Cuttlefish with chards (seppie in zimino)

Jump to recipe

Spring is the right time to buy cuttlefish, it’s their season. This is clear in my mind when I enter the Genoa covered market (Mercato Orientale) almost breathless, arms already loaded with innumerable bags and a tired son hang up to one of them.

A swirling ride through the market benches – overflowing vegetables, scattered boxes, mountains of dried fruit, people, colors, fragrance of bread, strawberries and artichokes – and we come to the curve of the fish counters.

There my cuttlefish. Sprawled, placid, between a shimmering two-metres spatula fish and a family of zebra-striped mackerels. We take 4 and run away, this without having being first presented with the giant head of the spatula fish! Someone, in fact, later on in the kitchen, will put on a miners’ torch and bent on the sink will study for hours the anatomy of a fish.

Mercato Orientale di Genova (Genoa East Market)

Cuttlefish mission, the last of the day, done. The chards that will serve to prepare  “seppie in zimino” (cuttlefish with chards), the dish I thought as the fisherman was making my bill, are already in the fridge.

And then we come home, we close the door behind us, letting outside the world, we take off our shoes, put down the bags, get into the kitchen and start cooking the meal, together.

Quiet, finally.

seppie in zimino ingredients

 

 


cuttlefish with chards (seppie in zimino), a traditional recipe of the Italian Riviera

cuttlefish with chards (seppie in zimino), a traditional recipe of the Italian Riviera

 

 

More information about cuttlefish with chards (seppie in zimino)

Cuttlefish “in zimino” are a very ancient dish of the Italian Riviera (and the Tuscan) tradition.

The expression “in zimino” refers to those dishes where a main protein ingredient (cuttlefish, chickpeas, tripe, codfish) is cooked with chards (spinach in Tuscany) and tomato sauce. The term probably comes from the Arabic “samin”, which means a “dense sauce”, and indeed all of these dishes are very liquid, almost a soup, and should be tasted with slices of toast (maybe rubbed with a clove of garlic) .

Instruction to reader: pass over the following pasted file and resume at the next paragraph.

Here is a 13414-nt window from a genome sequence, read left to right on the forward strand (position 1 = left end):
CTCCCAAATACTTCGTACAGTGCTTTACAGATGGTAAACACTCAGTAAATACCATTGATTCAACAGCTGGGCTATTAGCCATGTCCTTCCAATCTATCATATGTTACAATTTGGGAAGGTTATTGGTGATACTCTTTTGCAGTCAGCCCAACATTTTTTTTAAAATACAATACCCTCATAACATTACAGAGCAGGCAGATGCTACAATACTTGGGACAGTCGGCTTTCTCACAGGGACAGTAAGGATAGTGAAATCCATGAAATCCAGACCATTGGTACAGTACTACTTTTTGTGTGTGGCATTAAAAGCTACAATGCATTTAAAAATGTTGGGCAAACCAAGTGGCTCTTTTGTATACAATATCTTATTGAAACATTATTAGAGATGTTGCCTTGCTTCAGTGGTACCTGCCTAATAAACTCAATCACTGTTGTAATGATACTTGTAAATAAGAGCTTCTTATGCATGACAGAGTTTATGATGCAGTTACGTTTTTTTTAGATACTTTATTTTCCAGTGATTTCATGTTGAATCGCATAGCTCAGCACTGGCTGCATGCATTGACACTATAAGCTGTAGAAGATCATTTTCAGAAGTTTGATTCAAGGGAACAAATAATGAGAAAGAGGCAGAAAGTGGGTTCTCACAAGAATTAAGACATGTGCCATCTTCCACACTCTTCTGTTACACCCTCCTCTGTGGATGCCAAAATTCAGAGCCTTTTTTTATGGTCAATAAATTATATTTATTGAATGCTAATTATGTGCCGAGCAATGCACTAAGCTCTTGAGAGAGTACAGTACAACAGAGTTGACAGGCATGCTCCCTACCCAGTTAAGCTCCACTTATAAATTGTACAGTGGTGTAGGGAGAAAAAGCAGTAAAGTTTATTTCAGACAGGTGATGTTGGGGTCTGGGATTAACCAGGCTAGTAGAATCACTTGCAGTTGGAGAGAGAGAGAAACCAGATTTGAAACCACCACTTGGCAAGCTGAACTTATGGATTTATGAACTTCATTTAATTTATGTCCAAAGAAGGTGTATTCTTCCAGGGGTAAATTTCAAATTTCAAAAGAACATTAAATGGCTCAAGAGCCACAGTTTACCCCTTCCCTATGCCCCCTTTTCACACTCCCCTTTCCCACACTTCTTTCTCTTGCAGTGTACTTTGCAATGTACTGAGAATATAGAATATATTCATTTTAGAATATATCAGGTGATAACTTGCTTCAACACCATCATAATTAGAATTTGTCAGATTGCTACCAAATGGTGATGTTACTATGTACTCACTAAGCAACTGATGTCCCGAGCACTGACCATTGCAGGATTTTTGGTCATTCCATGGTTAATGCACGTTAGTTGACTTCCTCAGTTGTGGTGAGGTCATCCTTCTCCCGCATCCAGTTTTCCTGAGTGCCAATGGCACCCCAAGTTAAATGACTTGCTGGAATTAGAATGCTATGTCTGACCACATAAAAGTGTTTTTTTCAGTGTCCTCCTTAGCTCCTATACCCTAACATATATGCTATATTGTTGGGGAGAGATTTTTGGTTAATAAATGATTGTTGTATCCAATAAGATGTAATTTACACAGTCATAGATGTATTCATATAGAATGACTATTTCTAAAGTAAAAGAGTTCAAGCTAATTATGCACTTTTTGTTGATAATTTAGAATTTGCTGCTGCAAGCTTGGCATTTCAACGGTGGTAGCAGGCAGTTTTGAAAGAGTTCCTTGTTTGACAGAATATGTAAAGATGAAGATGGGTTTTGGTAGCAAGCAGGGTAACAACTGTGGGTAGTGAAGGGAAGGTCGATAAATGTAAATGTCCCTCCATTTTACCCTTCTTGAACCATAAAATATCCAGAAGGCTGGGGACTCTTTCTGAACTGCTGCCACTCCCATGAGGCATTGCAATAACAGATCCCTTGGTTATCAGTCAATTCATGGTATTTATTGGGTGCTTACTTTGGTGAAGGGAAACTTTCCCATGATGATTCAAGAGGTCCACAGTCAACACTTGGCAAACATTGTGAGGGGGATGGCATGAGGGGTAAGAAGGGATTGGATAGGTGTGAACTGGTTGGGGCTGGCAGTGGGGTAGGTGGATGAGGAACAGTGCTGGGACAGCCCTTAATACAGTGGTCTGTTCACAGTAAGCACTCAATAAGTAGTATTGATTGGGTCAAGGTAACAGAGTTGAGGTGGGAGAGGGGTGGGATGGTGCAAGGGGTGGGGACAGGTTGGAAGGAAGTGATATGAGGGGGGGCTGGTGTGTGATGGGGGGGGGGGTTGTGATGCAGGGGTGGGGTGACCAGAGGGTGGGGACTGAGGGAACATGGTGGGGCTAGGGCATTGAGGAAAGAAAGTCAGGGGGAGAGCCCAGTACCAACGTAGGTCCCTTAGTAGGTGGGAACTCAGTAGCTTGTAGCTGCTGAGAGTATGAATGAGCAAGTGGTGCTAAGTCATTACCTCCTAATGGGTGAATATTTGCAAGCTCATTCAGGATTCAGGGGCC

It is a very simple dish to prepare, light and delicate. In my opinion it matches well both with white wine and with a light red wine, such as our rossese.

If you want to try another variant, I can recommend you the chickpeas and chards soup (ceci in zimino) recipe, a real soup and perhaps more suitable for a winter dinner.

 

cuttlefish with chards (seppie in zimino), a traditional recipe of the Italian Riviera

 


Cuttlefish with chards (seppie "in zimino"). A traditional recipe of the Italian Riviera

 

DON’T MISS A POST! SUBSCRIBE TO MY NEWSLETTER

[mc4wp_form id=”611″]


Ciao! I’m Enrica

a home cook, food researcher and experience curator bred and born in Liguria.
I study, tell, cook, share and teach Ligurian cuisine and the culture surrounding it.
Here we celebrate Liguria’s gastronomic diversity and richness through its recipes, producers, traditions and shops.

My Book

Travel design

You may also like

Genoa style artichokes frittata: february.

Genoa style artichokes frittata: february.

February is the month when, here in Liguria, the first artichokes appear on the stalls of the market. The most coveted, the best, are the artichokes of Albenga, better known as thorny violet artichokes of Albenga (carciofo violetto di Albenga). Their peculiarity? The...

read more
Pumpkin Farinata

Pumpkin Farinata

If in Liguria you talk about farinata, everyone thinks of farinata genovese , the batter of water and chickpea flour cooked in the oven in large copper pans (named “testi”). Everyone, though, except the inhabitants of Sestri Ponente,  an ancient large district of...

read more
Zembi d’arzillo, the Ligurian fish ravioli

Zembi d’arzillo, the Ligurian fish ravioli

Large fish ravioli – round or square – are characteristic of the entire Ligurian coast. The filling consists of white fish flesh (preferably rock fish, very tasty), escarole and borage. As to the curious name of this preparation, “zembi” might come from the Arabic...

read more

Join me on my food journeys